Most CrossFit shoes offer a wide toe box that may feel weird when you’re first getting used to it. You need a wide, stable base for dynamic movements (especially when you’re moving laterally), so CrossFit shoes skew much wider than running shoes or casual footwear. Even with that wide toe box, however, you want to ensure you tie them very tightly. You don’t want your foot wiggling around while you work out. That’s a surefire ticket to Blister City. 


Q: Are CrossFit shoes worth it?

If you’re going to be working out regularly, you’ll want the right shoes. Typical running shoes offer too much padding and heel drop, which is bad for stability and flexibility. That might be fine when you’re just starting out, but once you start moving serious weight, things can get very dicey. Eventually, you’ll likely want a pair of trainers and a pair of lifters. 

Q: Are running shoes OK for CrossFit?

When you run, your heel typically strikes the ground with the whole weight of your body. As a result, running shoes really stack the padding around that area to cushion the blow. During CrossFit, however, that happens somewhat infrequently and that padding becomes a liability. A higher heel pushes your ankle up and shortens your tendons, limiting movement in the long run. Also, that squishy foam doesn’t provide a solid base under your foot once you start doing torque-based heavy lifts like backsquats. Imagine you’re trying to lift while standing on a big squishy blob instead of a rigid platform. It can go badly. 

Q: How long do shoes last for CrossFit?

There are a lot of variables here. You can burn through a pair in six months if you work out five times per week doing outdoor exercise and otherwise punishing your shoes. If you mostly work out in the gym and take care of them, they can last for years. Lifters tend to last longer because they’re made from tough material and don’t get as much use.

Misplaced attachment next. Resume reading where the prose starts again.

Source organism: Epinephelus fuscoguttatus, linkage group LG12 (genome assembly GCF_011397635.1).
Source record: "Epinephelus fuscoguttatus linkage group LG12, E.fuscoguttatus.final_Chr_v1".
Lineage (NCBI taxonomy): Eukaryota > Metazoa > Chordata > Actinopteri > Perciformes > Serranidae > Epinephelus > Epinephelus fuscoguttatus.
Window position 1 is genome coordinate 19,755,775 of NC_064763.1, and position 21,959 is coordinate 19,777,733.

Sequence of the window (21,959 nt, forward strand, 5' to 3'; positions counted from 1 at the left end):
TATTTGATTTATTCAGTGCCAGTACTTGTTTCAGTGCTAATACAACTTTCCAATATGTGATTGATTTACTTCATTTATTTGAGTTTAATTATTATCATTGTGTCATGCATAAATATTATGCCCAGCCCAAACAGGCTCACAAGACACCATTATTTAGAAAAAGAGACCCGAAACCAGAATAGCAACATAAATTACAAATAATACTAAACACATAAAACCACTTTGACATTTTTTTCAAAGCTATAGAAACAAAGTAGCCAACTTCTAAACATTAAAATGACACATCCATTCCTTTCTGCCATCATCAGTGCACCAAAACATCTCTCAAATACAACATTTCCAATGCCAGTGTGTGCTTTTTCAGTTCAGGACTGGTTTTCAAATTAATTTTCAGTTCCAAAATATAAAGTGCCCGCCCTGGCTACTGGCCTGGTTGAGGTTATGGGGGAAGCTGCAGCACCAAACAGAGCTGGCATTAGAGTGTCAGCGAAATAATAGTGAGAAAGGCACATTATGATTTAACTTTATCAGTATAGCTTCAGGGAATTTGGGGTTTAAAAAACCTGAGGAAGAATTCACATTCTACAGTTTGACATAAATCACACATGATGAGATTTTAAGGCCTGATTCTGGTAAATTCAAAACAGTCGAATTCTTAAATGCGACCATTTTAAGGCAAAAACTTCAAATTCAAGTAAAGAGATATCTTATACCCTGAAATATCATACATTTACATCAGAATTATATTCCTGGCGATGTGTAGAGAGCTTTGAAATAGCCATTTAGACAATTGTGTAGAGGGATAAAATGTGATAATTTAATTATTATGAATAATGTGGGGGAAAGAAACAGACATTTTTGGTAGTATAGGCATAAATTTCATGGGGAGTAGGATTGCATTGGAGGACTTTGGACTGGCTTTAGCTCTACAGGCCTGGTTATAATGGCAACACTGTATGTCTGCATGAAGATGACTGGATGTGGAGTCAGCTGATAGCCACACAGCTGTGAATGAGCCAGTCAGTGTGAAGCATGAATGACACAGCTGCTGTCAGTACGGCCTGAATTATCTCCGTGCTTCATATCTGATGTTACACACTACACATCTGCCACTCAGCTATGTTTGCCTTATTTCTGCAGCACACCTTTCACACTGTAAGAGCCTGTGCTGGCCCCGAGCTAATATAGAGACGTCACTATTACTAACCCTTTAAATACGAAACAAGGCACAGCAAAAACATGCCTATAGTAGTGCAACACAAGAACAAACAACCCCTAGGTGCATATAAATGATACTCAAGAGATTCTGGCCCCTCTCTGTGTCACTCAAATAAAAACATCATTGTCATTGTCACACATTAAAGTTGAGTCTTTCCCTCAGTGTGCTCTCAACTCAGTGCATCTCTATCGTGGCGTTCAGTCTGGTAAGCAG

Q: Can you do CrossFit without shoes?

First, you’ll need to get your gym to allow it. Most won’t for hygiene reasons. Some workouts may lend themselves to barefoot status. Kettlebells, for instance, are fun to do with no shoes on. You’ll want to wear shoes for things like back squats or Olympic weight-lifting because you need the grip. Done correctly, those will put a ton of rotational force on your feet, and you want as much grip as possible. Your best bet is to get a pair of shoes that fit nicely, and then you won’t be so eager to ditch them and let the dogs out. 

Final thoughts on the best CrossFit shoes

Whether you’re just starting out or have been around since the early days, the right CrossFit shoes can make a huge difference in how you train. You want stability, versatility, and durability. Plus, you want them to look cool, so when you post your daily Instagram story from the gym, you look the part.